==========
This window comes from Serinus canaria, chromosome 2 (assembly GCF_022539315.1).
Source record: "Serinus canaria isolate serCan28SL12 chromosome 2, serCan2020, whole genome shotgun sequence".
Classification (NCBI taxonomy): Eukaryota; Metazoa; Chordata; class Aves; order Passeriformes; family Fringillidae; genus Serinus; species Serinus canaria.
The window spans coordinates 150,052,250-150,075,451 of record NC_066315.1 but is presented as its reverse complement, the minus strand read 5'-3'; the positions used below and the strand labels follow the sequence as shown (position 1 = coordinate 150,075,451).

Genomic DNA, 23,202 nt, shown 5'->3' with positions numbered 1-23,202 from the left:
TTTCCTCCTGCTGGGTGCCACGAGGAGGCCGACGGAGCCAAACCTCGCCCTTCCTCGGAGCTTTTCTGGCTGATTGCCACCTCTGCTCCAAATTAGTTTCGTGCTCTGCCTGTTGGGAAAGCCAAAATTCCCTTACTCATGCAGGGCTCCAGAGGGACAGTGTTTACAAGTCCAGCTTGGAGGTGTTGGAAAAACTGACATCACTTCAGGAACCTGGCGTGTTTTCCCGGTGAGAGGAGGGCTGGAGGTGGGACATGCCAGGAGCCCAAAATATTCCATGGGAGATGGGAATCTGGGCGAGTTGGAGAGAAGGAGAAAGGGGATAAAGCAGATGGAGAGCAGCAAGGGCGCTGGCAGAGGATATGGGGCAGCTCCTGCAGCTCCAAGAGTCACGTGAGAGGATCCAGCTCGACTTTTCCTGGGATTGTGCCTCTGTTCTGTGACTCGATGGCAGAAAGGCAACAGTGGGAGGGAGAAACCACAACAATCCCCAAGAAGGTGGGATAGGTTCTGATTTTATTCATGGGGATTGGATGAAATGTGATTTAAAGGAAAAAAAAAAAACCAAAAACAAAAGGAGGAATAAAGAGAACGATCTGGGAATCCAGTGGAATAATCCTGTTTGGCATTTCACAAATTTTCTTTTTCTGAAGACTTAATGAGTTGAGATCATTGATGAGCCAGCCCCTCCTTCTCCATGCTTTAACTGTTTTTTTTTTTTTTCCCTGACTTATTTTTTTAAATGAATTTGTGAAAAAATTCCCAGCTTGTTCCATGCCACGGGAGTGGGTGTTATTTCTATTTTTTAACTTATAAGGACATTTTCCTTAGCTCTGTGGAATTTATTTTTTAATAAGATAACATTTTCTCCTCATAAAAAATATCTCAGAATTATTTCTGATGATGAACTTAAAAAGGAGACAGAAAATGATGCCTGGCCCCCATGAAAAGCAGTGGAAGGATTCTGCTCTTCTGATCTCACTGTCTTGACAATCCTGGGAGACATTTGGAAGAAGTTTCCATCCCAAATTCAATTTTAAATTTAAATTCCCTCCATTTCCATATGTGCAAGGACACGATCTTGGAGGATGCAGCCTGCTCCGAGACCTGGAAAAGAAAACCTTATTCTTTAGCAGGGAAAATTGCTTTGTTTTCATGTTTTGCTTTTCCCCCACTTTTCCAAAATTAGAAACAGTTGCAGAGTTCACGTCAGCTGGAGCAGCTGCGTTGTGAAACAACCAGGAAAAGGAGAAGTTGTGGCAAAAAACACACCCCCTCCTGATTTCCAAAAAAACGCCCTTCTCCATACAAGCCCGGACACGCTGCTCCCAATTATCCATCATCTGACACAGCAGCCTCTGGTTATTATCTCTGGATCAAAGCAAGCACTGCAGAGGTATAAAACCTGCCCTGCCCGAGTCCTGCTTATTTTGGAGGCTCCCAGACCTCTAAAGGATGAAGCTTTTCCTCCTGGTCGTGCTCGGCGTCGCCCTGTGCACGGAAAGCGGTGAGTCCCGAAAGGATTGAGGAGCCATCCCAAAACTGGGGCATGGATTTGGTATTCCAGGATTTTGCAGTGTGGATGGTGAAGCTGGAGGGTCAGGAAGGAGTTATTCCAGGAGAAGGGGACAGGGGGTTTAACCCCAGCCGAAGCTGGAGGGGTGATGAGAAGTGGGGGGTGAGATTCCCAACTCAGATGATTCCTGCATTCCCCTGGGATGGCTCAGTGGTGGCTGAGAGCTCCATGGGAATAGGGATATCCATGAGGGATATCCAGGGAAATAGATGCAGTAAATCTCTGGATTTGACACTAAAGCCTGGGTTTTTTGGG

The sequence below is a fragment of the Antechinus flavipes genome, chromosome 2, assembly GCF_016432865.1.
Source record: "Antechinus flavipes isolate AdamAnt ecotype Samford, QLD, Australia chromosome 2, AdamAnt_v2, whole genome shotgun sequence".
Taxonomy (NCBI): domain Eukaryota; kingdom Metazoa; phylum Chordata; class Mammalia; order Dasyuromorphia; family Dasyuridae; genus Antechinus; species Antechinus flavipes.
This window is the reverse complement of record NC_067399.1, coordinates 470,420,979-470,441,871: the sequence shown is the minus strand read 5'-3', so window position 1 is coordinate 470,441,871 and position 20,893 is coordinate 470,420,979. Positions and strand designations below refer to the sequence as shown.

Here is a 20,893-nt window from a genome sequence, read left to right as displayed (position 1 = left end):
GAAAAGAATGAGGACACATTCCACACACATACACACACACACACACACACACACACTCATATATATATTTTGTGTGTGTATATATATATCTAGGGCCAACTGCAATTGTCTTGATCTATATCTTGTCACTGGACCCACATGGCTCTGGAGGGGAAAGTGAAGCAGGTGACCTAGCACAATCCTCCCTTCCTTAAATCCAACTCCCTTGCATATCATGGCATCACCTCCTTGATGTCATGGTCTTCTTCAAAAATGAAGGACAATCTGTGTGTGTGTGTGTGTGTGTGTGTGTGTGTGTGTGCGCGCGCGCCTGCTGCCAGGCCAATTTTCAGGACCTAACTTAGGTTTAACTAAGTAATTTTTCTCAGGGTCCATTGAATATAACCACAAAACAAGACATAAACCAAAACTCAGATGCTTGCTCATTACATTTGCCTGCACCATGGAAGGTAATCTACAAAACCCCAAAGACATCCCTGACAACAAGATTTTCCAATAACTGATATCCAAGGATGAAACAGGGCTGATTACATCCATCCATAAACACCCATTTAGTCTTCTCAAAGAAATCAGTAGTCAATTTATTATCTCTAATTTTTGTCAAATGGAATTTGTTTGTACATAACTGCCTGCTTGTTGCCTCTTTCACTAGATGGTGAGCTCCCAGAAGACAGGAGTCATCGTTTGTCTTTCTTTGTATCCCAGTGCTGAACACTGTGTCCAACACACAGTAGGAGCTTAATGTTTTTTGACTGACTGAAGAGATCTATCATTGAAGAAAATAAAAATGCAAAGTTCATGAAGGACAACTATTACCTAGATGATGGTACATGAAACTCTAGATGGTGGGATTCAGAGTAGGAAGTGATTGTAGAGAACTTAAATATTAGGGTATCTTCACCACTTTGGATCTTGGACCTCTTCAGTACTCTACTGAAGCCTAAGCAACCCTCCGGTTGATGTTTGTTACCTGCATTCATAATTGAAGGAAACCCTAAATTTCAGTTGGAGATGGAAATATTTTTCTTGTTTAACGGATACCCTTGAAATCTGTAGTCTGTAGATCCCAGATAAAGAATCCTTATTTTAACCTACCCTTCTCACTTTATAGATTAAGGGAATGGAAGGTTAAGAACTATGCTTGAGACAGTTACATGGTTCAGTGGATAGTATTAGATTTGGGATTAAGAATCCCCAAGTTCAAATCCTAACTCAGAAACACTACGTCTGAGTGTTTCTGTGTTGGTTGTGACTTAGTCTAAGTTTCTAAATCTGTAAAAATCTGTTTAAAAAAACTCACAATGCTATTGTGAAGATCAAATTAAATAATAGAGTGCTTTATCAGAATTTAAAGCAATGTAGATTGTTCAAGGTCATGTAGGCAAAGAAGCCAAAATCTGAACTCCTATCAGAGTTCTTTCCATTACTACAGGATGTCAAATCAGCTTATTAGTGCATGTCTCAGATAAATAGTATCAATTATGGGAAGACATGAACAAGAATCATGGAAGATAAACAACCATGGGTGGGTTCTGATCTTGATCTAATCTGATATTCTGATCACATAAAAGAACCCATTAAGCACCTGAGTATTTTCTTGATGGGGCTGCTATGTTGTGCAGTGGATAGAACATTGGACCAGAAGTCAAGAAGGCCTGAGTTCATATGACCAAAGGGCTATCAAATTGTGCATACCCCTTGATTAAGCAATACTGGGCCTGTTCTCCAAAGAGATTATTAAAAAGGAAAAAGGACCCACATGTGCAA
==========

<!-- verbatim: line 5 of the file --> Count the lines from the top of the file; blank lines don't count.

Genomic DNA, 23,202 nt, shown 5'->3' with positions numbered 1-23,202 from the left: